15. Querer es poder.

Querer es poder essentially means “wanting is being able to.” Proverbially, it’s a reminder that if you want something enough, nothing will stop you achieving it—or, put another way, “where there’s a will, there’s a way.”

16. Tirar la casa por la ventana.

If you’re planning on going all-out on something or sparing no expense, then you can excuse your behavior with this choice Spanish idiom: Tirar la casa por la ventana might literally mean “to throw the house out of the window,” but it’s essentially a Spanish equivalent of “to pull out all the stops.”

17. De golosos y tragones, están llenos los panteones.

Another rhyming proverb, this time from Mexican Spanish, de golosos y tragones, están llenos los panteones literally means “the gluttons and over-eaters, the cemeteries are full of them.” In other words, don’t give in to excess—it’s not always healthy.

18. Habló el buey y dijo “mu!”

When someone who’s been quiet in conversation for a long time suddenly speaks up (and, more often than not, doesn’t contribute anything particularly original or interesting), then you can call on this old Spanish expression: habló el buey y dijo “mu!” literally means “the ox spoke and said 'moo'!”

19. Más cerca está la camisa que el sayo.

Drop this into conversation whenever someone appears to turn their back on their nearest and dearest. An old Spanish proverb meant to remind someone that close friends and relatives are closer than all others, it literally means “the shirt is closer than the coat.”

20. La gala del nadar es saber guardar la rópa.

It’s always worth being prepared for every eventuality, especially when you’re entering into a risky deal or taking on something new. And to help you remember that, there’s this old Spanish saying: La gala del nadar es saber guardar la rópa essentially means “the art of swimming is knowing where to keep your clothes secure.”

Game of Thrones Fans Have Been Mispronouncing Khaleesi

HBO
HBO

While Game of Thrones fans are busy poring over every still image and official trailer released for the show's final season in the hope of noticing some tiny detail that might hint at what's to come, David Peterson—the linguist who creates the series' fictional languages—dropped a huge piece of information: we've all been mispronouncing  Khaleesi.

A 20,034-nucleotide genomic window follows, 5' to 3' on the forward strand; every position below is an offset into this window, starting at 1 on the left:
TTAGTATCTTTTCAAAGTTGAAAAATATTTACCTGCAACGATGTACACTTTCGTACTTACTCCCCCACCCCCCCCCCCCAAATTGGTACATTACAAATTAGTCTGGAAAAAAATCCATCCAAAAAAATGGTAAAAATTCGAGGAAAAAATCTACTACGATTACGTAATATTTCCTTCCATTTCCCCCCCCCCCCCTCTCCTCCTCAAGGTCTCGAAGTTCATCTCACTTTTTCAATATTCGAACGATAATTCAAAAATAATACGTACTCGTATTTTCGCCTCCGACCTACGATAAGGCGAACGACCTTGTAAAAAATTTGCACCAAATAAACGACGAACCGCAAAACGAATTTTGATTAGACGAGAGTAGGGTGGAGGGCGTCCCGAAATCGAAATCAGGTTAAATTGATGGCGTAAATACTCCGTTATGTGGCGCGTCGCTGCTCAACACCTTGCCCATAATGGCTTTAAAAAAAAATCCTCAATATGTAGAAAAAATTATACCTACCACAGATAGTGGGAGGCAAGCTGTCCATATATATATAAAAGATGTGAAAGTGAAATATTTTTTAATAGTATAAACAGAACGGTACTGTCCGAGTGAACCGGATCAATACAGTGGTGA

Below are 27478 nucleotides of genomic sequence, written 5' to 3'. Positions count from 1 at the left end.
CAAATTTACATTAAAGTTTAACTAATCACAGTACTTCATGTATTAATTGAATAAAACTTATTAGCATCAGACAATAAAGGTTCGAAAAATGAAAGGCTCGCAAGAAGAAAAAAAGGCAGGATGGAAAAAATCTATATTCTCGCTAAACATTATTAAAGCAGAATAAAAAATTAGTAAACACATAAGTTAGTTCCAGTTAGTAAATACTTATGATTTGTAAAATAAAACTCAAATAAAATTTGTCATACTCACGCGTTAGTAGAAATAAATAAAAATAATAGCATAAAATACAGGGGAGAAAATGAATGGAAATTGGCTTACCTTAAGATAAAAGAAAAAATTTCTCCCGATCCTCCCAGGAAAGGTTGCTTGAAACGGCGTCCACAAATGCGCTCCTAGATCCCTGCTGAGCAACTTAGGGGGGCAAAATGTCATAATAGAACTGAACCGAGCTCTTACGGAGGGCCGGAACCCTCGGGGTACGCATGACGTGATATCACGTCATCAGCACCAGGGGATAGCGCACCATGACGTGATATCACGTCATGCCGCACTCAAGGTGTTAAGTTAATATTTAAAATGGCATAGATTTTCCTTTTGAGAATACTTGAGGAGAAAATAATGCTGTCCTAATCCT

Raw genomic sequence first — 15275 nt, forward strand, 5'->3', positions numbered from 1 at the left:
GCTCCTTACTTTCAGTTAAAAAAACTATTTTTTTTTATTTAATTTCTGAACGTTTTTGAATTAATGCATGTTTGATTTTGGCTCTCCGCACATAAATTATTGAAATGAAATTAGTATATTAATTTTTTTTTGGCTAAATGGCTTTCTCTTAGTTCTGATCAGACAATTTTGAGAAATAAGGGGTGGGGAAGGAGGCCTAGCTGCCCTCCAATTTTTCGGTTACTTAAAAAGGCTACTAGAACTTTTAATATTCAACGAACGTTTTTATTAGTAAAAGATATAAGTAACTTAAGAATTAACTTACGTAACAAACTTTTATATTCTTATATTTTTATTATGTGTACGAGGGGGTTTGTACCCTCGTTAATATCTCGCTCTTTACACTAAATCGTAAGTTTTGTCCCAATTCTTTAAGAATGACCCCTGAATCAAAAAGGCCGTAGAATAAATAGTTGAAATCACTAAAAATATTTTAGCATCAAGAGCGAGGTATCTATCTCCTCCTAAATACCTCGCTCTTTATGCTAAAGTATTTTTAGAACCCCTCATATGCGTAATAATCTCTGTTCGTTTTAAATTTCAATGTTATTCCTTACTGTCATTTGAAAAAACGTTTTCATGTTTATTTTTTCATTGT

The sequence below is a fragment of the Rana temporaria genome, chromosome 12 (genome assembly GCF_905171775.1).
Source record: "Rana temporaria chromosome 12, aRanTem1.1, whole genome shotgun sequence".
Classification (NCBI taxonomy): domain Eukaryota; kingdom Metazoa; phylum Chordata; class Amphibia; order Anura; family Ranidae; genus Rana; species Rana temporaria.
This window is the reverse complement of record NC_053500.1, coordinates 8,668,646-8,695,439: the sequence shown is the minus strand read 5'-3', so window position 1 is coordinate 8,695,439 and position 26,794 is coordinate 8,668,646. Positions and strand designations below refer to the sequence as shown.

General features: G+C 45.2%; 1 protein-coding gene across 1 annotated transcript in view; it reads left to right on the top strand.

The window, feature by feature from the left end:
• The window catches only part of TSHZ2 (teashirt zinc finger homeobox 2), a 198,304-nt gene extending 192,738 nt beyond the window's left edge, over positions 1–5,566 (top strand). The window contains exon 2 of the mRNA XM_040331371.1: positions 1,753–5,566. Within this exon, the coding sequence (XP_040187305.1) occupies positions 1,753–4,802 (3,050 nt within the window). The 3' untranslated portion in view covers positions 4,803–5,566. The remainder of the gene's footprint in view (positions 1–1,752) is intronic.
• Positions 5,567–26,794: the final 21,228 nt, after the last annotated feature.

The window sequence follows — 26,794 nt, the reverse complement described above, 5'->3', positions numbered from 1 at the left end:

While being interviewed for The Allusionist podcast, Peterson described the rampant mispronunciation as "a real thorn in my side." So just how should we be saying the Dothraki word?

"I wanted to make sure if something was spelled differently, it was pronounced differently," Peterson explained of his process of transforming the handful of Dothraki words George R.R. Martin had created into a full language. "That worked pretty well for everything except the word Khaleesi ... There's no way it should be pronounced 'ka-LEE-see' based on the spelling. So I had to decide, 'Am I going to respell this thing because I know how people are going to pronounce this, or am I going to honor that spelling and pronounce it differently?' I made the latter decision and I think it was the wrong decision."

(That said, in his book Living Language Dothraki, Peterson writes that "many Dothraki words have multiple pronunciation variants, often depending on whether the speaker is native or non-native. Khaleesi, for example, has three separate pronunciations: khal-eh-si, khal-ee-si, and kal-ee-si," which at a later point in the book spelled is "ka-lee-si.")

Given that Daenerys Targaryen has a mouthful of other titles at her disposal, we'll just call her the Mother of Dragons from now on.

Game of Thrones returns for its final season on April 14, 2019.

[h/t: Digital Spy]

The 10 Most Popular Puppy Names of 2019

iStock.com/Lakshmi3
iStock.com/Lakshmi3

If you brought home a new dog or puppy recently and named it Luna, you’re far from the only one. The name, which means moon in Latin, is the most popular puppy name for 2019.

This analysis of cute canine monikers comes from Trupanion, a provider of medical insurance for pets. The company looked at its database of 500,000 dogs and crunched the numbers to identify the names that are currently having a moment. (Although some of the names that cracked the top 10 list, like Daisy and Max, have been around for quite some time.)

Interestingly, Luna wasn’t always popular. As Trupanion points out, “Looking back 10 years, Luna was barely a blip on the name game chart … not even cracking the list of top 20 names.” Nor did it appear on ​Banfield Pet Hospital's list of the 10 most popular dog names of 2018.

Often, there's some overlap between popular pet names and baby names. Luna was the 31st most popular baby name for girls in 2018. This is perhaps linked to the popularity of the Harry Potter character Luna Lovegood, as well as the publicity the name has received in recent years from celebrities like John Legend and Chrissy Teigen and Penélope Cruz and Javier Bardem, as both couples named their daughters Luna.

Second on the list of popular puppy names is Bella (its longer form, Isabella, was the fifth most popular baby name for girls last year). Check out the top 10 list below to see if your pooch’s name is trending right now.

1. Luna
2. Bella
3. Charlie
4. Bailey
5. Lucy
6. Cooper
7. Max
8. Daisy
9. Bear
10. Oliver